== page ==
COVID-19 and the SDGs
The United Nations’ Sustainable Development Goals (SDG) report outlines global challenges that need addressing, and that are addressed through the EWB’s work in partnership with vulnerable communities in Asia and the Pacific.
Clean, accessible water for all is an essential part of the world we want to live in.
· 785 million people remain without basic drinking water
· 2 out of 5 people worldwide do not have basic hand-washing facilities at home
· 1 in 4 health-care facilities worldwide lack basic drinking water services
· By 2030, 700 million people could be displaced because of water scarcity
· 2 billion people live in countries experiencing high water stress
To reduce inequalities, policies should be universal in principle, paying attention to the needs of disadvantaged and marginalized populations.
COVID-19 has deepened existing inequalities, hitting the poorest and most vulnerable communities the hardest. It has put a spotlight on economic inequalities and fragile social safety nets that leave vulnerable communities to bear the brunt of the crisis. At the same time, social, political and economic inequalities have amplified the impacts of the pandemic. (UN Sustainable Development report)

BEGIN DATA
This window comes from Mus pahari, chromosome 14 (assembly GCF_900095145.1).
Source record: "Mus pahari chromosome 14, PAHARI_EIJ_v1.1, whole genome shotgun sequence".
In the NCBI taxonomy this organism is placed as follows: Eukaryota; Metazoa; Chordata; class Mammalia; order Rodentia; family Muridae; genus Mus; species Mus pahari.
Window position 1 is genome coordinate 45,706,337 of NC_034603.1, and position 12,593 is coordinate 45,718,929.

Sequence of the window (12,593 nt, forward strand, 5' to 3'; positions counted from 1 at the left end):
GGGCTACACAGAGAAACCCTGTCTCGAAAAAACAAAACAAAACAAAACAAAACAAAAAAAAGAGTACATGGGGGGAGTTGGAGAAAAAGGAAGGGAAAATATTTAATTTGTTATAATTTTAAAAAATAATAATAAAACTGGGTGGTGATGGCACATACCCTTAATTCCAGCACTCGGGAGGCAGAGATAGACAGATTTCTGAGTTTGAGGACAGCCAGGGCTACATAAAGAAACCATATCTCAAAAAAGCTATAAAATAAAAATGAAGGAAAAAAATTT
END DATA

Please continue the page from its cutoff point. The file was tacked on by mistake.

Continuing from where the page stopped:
· 1 in 10 children live with a disability
· Persons with disabilities are up to 5 times more likely than average to incur catastrophic health expenditures
· Only 28% of persons with significant disabilities have access to disability benefits globally, and only 1% in low-income countries
· Of the 1 billion population of persons with disabilities, 80% live in developing countries
Read about EWB’s recent overseas work including: electric mobility in rural Cambodia, work on water guidelines in Vanuatu, wetlands sanitation on the Tonle Sap, and how demonstration toilets inform socialisation and strengthen community.
If you have any questions about this appeal or EWB’s fundraising activities, please don’t hesitate to contact email@example.com